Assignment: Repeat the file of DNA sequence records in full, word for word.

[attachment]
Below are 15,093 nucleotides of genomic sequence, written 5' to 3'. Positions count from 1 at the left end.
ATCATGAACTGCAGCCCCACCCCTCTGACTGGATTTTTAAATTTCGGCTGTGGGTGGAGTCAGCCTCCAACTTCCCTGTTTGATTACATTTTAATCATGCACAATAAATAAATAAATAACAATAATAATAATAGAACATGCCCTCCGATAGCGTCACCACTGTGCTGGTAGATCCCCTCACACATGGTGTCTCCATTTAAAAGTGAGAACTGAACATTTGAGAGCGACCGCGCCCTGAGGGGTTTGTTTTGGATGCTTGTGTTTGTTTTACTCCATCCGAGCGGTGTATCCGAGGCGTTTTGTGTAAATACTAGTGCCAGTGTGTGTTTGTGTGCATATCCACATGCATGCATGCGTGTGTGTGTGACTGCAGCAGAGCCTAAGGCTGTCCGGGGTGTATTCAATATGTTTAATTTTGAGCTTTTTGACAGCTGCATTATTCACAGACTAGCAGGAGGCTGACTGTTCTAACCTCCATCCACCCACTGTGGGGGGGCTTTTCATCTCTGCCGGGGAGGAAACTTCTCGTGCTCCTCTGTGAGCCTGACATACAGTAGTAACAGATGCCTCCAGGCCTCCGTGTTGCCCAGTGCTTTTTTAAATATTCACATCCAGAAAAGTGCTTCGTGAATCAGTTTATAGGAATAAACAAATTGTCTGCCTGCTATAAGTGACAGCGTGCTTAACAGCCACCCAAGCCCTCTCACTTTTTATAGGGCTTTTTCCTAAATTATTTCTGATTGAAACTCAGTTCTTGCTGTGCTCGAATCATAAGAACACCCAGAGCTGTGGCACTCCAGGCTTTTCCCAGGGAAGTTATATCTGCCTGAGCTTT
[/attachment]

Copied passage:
Below are 15,093 nucleotides of genomic sequence, written 5' to 3'. Positions count from 1 at the left end.
ATCATGAACTGCAGCCCCACCCCTCTGACTGGATTTTTAAATTTCGGCTGTGGGTGGAGTCAGCCTCCAACTTCCCTGTTTGATTACATTTTAATCATGCACAATAAATAAATAAATAACAATAATAATAATAGAACATGCCCTCCGATAGCGTCACCACTGTGCTGGTAGATCCCCTCACACATGGTGTCTCCATTTAAAAGTGAGAACTGAACATTTGAGAGCGACCGCGCCCTGAGGGGTTTGTTTTGGATGCTTGTGTTTGTTTTACTCCATCCGAGCGGTGTATCCGAGGCGTTTTGTGTAAATACTAGTGCCAGTGTGTGTTTGTGTGCATATCCACATGCATGCATGCGTGTGTGTGTGACTGCAGCAGAGCCTAAGGCTGTCCGGGGTGTATTCAATATGTTTAATTTTGAGCTTTTTGACAGCTGCATTATTCACAGACTAGCAGGAGGCTGACTGTTCTAACCTCCATCCACCCACTGTGGGGGGGCTTTTCATCTCTGCCGGGGAGGAAACTTCTCGTGCTCCTCTGTGAGCCTGACATACAGTAGTAACAGATGCCTCCAGGCCTCCGTGTTGCCCAGTGCTTTTTTAAATATTCACATCCAGAAAAGTGCTTCGTGAATCAGTTTATAGGAATAAACAAATTGTCTGCCTGCTATAAGTGACAGCGTGCTTAACAGCCACCCAAGCCCTCTCACTTTTTATAGGGCTTTTTCCTAAATTATTTCTGATTGAAACTCAGTTCTTGCTGTGCTCGAATCATAAGAACACCCAGAGCTGTGGCACTCCAGGCTTTTCCCAGGGAAGTTATATCTGCCTGAGCTTT